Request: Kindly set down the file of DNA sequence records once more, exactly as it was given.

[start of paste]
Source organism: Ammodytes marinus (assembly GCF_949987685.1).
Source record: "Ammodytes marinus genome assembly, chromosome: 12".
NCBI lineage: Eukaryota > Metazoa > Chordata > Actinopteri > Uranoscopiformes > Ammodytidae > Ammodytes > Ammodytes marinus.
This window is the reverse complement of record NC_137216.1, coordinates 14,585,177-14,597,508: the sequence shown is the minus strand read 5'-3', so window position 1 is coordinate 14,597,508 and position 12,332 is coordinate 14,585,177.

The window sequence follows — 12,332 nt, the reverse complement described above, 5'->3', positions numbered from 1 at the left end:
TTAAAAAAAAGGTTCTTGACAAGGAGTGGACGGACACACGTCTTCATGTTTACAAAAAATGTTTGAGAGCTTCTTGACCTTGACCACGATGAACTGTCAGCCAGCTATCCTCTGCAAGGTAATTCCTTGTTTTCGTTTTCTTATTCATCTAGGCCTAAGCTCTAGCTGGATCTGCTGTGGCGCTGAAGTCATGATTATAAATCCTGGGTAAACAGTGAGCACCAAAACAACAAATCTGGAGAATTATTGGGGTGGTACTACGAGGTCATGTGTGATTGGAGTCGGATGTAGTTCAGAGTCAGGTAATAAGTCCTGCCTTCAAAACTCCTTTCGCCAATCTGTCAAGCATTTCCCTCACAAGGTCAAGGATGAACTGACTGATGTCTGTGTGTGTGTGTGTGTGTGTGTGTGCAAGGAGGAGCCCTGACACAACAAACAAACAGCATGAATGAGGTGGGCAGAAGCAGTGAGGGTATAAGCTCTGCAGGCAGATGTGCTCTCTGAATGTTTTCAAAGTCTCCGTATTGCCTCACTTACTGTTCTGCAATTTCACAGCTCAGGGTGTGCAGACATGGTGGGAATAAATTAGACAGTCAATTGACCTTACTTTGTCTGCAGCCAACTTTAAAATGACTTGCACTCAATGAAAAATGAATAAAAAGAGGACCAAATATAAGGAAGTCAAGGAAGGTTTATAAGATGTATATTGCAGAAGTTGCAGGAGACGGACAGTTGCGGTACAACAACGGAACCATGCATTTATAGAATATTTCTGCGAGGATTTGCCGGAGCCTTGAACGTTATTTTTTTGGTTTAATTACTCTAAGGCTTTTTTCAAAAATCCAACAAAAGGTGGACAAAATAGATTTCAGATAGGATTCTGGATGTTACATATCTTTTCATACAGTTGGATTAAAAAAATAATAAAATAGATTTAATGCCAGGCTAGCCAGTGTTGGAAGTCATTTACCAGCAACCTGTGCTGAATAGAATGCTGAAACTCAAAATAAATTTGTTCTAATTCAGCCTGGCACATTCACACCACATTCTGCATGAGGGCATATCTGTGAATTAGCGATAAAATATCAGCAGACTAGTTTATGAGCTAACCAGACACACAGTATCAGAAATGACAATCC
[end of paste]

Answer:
Source organism: Ammodytes marinus (assembly GCF_949987685.1).
Source record: "Ammodytes marinus genome assembly, chromosome: 12".
NCBI lineage: Eukaryota > Metazoa > Chordata > Actinopteri > Uranoscopiformes > Ammodytidae > Ammodytes > Ammodytes marinus.
This window is the reverse complement of record NC_137216.1, coordinates 14,585,177-14,597,508: the sequence shown is the minus strand read 5'-3', so window position 1 is coordinate 14,597,508 and position 12,332 is coordinate 14,585,177.

The window sequence follows — 12,332 nt, the reverse complement described above, 5'->3', positions numbered from 1 at the left end:
TTAAAAAAAAGGTTCTTGACAAGGAGTGGACGGACACACGTCTTCATGTTTACAAAAAATGTTTGAGAGCTTCTTGACCTTGACCACGATGAACTGTCAGCCAGCTATCCTCTGCAAGGTAATTCCTTGTTTTCGTTTTCTTATTCATCTAGGCCTAAGCTCTAGCTGGATCTGCTGTGGCGCTGAAGTCATGATTATAAATCCTGGGTAAACAGTGAGCACCAAAACAACAAATCTGGAGAATTATTGGGGTGGTACTACGAGGTCATGTGTGATTGGAGTCGGATGTAGTTCAGAGTCAGGTAATAAGTCCTGCCTTCAAAACTCCTTTCGCCAATCTGTCAAGCATTTCCCTCACAAGGTCAAGGATGAACTGACTGATGTCTGTGTGTGTGTGTGTGTGTGTGTGTGCAAGGAGGAGCCCTGACACAACAAACAAACAGCATGAATGAGGTGGGCAGAAGCAGTGAGGGTATAAGCTCTGCAGGCAGATGTGCTCTCTGAATGTTTTCAAAGTCTCCGTATTGCCTCACTTACTGTTCTGCAATTTCACAGCTCAGGGTGTGCAGACATGGTGGGAATAAATTAGACAGTCAATTGACCTTACTTTGTCTGCAGCCAACTTTAAAATGACTTGCACTCAATGAAAAATGAATAAAAAGAGGACCAAATATAAGGAAGTCAAGGAAGGTTTATAAGATGTATATTGCAGAAGTTGCAGGAGACGGACAGTTGCGGTACAACAACGGAACCATGCATTTATAGAATATTTCTGCGAGGATTTGCCGGAGCCTTGAACGTTATTTTTTTGGTTTAATTACTCTAAGGCTTTTTTCAAAAATCCAACAAAAGGTGGACAAAATAGATTTCAGATAGGATTCTGGATGTTACATATCTTTTCATACAGTTGGATTAAAAAAATAATAAAATAGATTTAATGCCAGGCTAGCCAGTGTTGGAAGTCATTTACCAGCAACCTGTGCTGAATAGAATGCTGAAACTCAAAATAAATTTGTTCTAATTCAGCCTGGCACATTCACACCACATTCTGCATGAGGGCATATCTGTGAATTAGCGATAAAATATCAGCAGACTAGTTTATGAGCTAACCAGACACACAGTATCAGAAATGACAATCC